Cat M1 vs Cat 1 vs Cat 4: Connectivity for Telematics

Cat M1 vs Cat 1 vs Cat 4: Connectivity for Telematics

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Through increased adoption of data-driven telematics use cases in vehicles, there has been a rising need for telematics edge hardware across a range of vehicles. Telematics and connected vehicle solutions help unlock value across a range of vehicle types: passenger cars, heavy duty trucks, electric vehicles, boats, with the list growing day by day.

Different applications require different data processing and connectivity architectures – A few applications require more edge processing with intelligence on the device, while a few use cases require all data to pushed on to the cloud platforms to build on the analytics and dashboards.

The improvement in the connectivity landscape has enabled vehicles to be connected to the internet. Cellular technology is available from Cat 0 to Cat 19, however, the technology most suited and commonly used in telematics and connected mobility solutions are Cat M1, Cat 1 and Cat 4. A more detailed insight into these 3 connectivity technologies is given below.

A Comparison of throughput: Cat M1 vs Cat 1 vs Cat 4

Cat M1, which also goes by the name LTE Cat M1 originally was designed specifically for IoT Solutions, with an average upload and download speed of 375 kbps. There is a trade-off between lower data range and the signal rate, where in the lower data rates enable the signal to travel further, allowing for devices to be positioned in remote locations.

Cat 1 supports higher data throughput of 10Mbps, enough for a majority of telematics and IoT applications. Cat 1 offers better global coverage while supporting low latency for wake-up applications. The major attraction is that it’s already standardized, and more importantly, it’s simple to transition into the Cat 1 network

Cat 4 modems can scream data at rates of up to 50Mbps upload and 150Mbps download speeds, which are essentially the same speeds consumers get on their smartphones.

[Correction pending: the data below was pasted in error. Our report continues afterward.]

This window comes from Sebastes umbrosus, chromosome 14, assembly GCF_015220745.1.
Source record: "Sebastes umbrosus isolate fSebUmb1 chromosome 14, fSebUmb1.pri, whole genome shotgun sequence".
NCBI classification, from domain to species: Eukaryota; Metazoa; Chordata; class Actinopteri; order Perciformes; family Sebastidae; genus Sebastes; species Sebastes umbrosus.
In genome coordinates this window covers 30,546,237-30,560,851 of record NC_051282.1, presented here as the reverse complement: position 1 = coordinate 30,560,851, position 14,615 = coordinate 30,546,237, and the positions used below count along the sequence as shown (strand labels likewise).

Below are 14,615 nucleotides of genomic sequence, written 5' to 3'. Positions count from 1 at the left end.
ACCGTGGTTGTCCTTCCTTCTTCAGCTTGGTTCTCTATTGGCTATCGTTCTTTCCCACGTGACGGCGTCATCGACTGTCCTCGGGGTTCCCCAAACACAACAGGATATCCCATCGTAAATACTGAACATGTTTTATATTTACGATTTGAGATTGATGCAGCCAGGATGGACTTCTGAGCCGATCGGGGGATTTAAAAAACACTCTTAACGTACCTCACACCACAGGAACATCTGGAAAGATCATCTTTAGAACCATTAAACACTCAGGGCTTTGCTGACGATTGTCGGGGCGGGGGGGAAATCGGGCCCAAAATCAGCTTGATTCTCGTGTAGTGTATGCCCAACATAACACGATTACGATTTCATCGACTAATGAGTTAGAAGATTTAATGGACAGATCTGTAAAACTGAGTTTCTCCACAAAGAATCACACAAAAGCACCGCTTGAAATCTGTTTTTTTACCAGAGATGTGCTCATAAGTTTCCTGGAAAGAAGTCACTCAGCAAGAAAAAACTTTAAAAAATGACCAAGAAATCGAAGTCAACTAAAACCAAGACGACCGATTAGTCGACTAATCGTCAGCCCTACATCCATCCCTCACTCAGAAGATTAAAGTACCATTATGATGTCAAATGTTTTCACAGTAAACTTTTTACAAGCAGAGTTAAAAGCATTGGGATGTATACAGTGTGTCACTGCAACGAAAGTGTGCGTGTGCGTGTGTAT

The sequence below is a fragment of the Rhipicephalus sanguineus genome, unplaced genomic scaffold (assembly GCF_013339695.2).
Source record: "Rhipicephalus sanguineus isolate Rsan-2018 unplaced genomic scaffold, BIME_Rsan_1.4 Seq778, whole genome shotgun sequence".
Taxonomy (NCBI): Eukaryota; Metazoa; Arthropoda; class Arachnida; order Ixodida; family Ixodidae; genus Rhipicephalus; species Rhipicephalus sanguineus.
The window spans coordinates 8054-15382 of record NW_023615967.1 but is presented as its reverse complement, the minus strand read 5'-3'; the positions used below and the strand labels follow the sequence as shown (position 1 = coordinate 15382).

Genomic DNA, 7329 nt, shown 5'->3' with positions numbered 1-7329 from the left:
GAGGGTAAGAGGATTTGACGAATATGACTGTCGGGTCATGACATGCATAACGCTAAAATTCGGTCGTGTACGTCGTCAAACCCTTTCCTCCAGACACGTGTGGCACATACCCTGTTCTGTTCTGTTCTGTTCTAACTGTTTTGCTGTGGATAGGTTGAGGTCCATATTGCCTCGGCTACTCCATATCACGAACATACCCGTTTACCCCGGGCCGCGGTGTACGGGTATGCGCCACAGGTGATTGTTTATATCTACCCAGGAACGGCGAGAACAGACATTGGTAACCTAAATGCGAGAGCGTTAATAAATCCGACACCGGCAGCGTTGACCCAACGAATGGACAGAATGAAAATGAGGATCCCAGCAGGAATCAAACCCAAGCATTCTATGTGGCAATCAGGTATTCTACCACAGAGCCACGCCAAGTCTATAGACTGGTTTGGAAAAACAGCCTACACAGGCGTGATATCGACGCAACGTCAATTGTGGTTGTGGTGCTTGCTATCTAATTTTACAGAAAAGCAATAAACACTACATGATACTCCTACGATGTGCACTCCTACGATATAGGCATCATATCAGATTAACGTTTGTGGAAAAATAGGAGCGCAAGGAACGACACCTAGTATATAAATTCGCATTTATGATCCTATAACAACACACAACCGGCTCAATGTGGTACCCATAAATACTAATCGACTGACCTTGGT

Coverage and Cost: Cat M1 vs Cat 1 vs Cat 4

Cat M1 is compatible with the existing LTE network, providing a slight advantage over the other options available. However, Cat M1 support is not widely available yet around the world with network operators including in their roadmap for launch soon. Taking the advantage of technological maturity and global coverage of 4G network, LTE Cat 1 has a strong and reliable network foundation to empower various IoT applications and scenarios. Cat 1 is available today and widely supported by carriers worldwide In fact, by the end of 2025, NB-IoT and Cat M1 are expected to make up 52% of all cellular IoT connections, according to the Ericsson Mobility Report in November 2019.

Since the Cat M1 band is also the same across geographies, a single SKU can support global coverage. In case of applications, where the vehicle is travelling through geographies, Cat M1 is the right connectivity module to choose.

LTE Cat 1 IoT solution presents its advantages with its amazing cost performance in the medium rate market. However, there are 2 costs to be considered – The module costs as well the recurring network costs. Cat M1 and Cat 1 can be considered as low-cost options, both from the module costing perspective as well as the recurring network costs. Cat 4 is slightly more expensive but can sometimes be the right module to choose dependent on the throughput requirements. The price difference between Cat 1 and Cat 4 modules are getting narrower through economies of scale, as module and chip vendors are beginning to consolidate requirements across customers and applications.